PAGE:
[The next 2 paragraphs talk about SINY's experiences since 1992, in which he has operated a large family business, worked in an investment banking firm, and now as a consultant to an international telecommunications company. SINY worries whether he is addicted to the rush that comes with high pressure business and he wants to work in an environment consistent with his personal ethics.]

In the last few months, I've found myself spending most of my day (and night) at home on the internet either researching various stock market research or just plain surfing. I have almost completely stopped "networking" except for a few calls a day, and feel that I'm beginning to suffer from depression. At this point, I'm not really sure where to turn for help. Any suggestions would be greatly appreciated.

Sincerely, Sleepless in New York

A Dear SINY,
I've always said that a man (or woman) can have a midlife crisis for one of two reasons: one, because he doesn't reach his dreams in life, or, two, because he does.

When we establish our dreams, we expect meeting them to do something for us--for instance, to make us financially independent or to give us a voice in our community or profession. You seem to have realized these expectations.

But we also expect success to bring immaterial reward--to make us emotionally rich, or, as the psychologists put it, self-actualized. My experience is that this second goal requires skills and insights most of us don't learn in the business world; nor do many of us acquire these in our youth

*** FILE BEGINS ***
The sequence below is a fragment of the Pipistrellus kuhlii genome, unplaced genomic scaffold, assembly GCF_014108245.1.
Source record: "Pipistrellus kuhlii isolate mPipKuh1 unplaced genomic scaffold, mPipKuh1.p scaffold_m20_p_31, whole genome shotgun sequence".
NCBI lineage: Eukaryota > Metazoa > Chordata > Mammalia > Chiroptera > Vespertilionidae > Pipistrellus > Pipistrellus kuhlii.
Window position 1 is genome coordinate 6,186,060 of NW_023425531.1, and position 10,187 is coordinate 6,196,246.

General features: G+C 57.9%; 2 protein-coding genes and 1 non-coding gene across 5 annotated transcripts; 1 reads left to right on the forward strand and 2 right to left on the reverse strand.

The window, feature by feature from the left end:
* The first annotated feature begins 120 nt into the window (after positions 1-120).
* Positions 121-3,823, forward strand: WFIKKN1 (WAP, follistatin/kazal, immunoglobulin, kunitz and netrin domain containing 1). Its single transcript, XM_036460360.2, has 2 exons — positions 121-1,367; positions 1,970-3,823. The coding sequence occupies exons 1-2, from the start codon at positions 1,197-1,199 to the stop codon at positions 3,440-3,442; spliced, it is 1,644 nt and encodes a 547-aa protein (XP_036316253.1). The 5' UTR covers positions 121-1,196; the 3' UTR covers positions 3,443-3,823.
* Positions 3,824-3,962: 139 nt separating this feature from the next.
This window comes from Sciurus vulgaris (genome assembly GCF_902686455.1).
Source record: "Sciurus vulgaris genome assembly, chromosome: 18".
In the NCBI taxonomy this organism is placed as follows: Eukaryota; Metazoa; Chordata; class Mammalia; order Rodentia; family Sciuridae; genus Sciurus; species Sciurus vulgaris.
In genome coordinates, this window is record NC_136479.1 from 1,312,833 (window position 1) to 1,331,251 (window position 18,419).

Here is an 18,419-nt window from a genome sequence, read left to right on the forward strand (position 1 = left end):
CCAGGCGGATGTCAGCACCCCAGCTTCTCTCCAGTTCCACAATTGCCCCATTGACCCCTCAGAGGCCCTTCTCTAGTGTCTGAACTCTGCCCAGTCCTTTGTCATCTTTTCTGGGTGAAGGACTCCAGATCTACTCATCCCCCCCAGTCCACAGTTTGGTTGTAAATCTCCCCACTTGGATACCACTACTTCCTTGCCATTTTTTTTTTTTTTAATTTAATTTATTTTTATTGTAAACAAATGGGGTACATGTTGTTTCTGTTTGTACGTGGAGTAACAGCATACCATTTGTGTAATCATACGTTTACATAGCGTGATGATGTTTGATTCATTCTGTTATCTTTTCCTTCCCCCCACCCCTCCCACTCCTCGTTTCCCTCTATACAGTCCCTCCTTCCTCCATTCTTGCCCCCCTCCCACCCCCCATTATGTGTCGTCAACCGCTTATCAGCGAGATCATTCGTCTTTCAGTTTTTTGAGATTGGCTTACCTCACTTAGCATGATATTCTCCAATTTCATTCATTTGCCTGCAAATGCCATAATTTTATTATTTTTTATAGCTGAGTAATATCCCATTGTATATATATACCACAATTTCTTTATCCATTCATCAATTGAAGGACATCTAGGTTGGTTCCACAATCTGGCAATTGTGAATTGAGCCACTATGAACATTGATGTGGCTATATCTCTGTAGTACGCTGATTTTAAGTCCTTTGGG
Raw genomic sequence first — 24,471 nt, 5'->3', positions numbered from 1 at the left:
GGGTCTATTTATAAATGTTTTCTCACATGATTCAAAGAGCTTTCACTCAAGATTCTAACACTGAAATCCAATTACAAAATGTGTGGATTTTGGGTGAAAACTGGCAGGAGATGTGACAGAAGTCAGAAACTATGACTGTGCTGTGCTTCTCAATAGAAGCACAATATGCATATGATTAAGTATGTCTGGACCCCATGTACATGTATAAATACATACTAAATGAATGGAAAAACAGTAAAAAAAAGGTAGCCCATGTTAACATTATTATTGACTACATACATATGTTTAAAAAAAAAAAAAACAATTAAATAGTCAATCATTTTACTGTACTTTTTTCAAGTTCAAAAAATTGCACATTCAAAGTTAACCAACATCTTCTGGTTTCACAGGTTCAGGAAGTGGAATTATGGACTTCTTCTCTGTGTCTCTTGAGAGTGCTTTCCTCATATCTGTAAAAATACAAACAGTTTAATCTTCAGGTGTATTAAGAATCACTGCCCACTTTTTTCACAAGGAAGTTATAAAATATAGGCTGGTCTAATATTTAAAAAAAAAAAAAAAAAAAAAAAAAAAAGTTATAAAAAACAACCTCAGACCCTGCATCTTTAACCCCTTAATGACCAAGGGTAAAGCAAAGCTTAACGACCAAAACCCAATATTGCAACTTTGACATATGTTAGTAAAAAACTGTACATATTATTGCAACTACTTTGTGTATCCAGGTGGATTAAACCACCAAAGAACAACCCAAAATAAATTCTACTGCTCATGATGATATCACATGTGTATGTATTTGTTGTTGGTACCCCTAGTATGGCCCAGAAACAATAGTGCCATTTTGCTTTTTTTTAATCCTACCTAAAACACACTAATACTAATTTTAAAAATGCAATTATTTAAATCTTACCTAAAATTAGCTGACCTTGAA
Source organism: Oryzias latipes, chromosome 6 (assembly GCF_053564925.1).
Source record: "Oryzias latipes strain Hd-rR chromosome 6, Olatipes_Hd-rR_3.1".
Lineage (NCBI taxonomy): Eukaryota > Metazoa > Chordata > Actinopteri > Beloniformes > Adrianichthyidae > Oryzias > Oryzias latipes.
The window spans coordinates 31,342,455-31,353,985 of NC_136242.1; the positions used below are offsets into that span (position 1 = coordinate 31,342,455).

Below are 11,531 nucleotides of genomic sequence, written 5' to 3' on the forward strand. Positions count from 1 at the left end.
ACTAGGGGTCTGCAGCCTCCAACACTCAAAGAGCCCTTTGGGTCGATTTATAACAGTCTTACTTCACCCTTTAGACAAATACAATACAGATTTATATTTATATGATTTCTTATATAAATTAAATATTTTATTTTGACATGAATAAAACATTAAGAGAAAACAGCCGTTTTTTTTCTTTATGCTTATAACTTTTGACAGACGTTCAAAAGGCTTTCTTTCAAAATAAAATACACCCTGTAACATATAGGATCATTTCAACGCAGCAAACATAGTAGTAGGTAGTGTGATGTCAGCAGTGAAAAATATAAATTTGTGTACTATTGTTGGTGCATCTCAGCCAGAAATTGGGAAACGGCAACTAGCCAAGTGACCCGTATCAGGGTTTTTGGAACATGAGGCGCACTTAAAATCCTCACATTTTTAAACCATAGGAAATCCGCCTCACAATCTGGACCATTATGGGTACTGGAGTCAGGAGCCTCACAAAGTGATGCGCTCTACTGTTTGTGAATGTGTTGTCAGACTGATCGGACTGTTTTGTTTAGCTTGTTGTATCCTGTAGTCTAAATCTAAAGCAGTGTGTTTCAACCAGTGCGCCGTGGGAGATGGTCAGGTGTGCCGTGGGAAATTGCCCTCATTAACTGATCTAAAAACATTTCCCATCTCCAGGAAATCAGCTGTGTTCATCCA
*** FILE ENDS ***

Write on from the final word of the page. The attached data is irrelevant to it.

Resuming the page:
To me, this is our quest at midlife. Thus the greatest challenge before you is not to find your next place of employment but to find your identity, your passion, your inner, immaterial, and spiritual resources. Once you've discovered (or rediscovered) these, I think you can be happy and productive in any number of ventures, maybe happier than you've ever been.

Good luck on your journey. And keep us up on your progress.

A fellow-traveler,

Mike

P.S. If the depression persists or becomes more severe, I'd also seek some professional help.